How to Receive an Additional Tax Extension for Your Return
Standard Six-Month Tax Extension
Most taxpayers are familiar with the annual tax deadline, which typically occurs on April 15 (unless it falls on a weekend, holiday, or the date is changed by the IRS.)
However, not as many taxpayers know how to extend the tax deadline. In most cases, getting additional time to file your return is a simple process.
You might qualify for an automatic extension of six months if:
- You’re a calendar year taxpayer, and
- You complete and submit Form 4868. You can do this through a DIY tax software or online tax filing product, with a paper form, or with help from a tax professional.
You can also get an extension on taxes by paying all or part of your estimated income tax due and indicate that the payment is for an extension using Direct Pay, an Electronic Federal Tax Payment System, or with a credit or debit card.
How Do I Get a Second Extension on Taxes Beyond Six Months?
If the automatic six-month extension is still not enough time for you to file, how many tax extensions can you file? You can request an additional extension of time to file taxes beyond the six-month period, but you cannot ask for multiple tax extensions. To do so, you’ll need to include a letter explaining why you’re in need of an additional tax extension. Mail your letter to the address found on Form 4868 under the heading “Where to File”.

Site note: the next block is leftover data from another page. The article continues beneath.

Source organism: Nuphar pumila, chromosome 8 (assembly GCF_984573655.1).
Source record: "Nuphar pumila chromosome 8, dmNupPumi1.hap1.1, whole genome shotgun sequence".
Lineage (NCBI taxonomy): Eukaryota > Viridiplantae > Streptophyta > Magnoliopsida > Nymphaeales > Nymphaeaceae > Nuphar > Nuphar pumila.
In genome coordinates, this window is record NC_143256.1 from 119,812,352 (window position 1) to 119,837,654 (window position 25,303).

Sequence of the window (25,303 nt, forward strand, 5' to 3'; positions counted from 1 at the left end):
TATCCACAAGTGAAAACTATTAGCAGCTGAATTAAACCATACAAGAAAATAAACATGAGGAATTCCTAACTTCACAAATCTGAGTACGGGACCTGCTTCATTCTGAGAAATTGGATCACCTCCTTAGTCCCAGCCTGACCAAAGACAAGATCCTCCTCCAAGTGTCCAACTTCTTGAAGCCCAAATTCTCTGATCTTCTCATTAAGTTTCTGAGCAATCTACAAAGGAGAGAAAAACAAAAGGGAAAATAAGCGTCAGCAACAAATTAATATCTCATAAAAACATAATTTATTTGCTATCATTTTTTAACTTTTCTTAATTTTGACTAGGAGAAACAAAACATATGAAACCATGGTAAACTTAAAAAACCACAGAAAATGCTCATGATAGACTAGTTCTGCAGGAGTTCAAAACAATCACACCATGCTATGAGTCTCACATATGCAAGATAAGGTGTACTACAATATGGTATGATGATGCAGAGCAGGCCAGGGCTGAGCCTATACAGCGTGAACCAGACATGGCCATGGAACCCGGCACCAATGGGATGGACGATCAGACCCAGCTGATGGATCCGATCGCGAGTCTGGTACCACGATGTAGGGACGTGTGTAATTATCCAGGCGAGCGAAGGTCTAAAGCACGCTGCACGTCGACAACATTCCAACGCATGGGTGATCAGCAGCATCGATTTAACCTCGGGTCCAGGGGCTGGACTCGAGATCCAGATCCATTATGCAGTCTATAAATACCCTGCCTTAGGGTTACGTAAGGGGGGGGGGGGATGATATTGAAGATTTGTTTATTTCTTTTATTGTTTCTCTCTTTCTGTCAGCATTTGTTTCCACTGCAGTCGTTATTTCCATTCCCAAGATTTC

If the IRS doesn’t receive Form 4868 first, it will approve your request for an additional tax extension only in cases of undue hardship. If the IRS doesn’t approve your request, you’ll still have to file your return. That said, it’s a smart idea to submit your request early to allow yourself enough time to do so.
If you have a tax balance that you can't pay right away, let the experts at H&R Block show you how to set up an IRS installment payment plan.
Requesting your tax transcripts is the best way to research your IRS tax account. You can also authorize your tax pro to communicate with the IRS for you.
Can you pay taxes with a credit card? The answer is yes. See if paying taxes with a credit card is best for you with the experts at H&R Block.
If you owe tax debt for another tax year, your refund can be taken to pay the tax debt. Learn more about the Treasury Offset Program from H&R Block.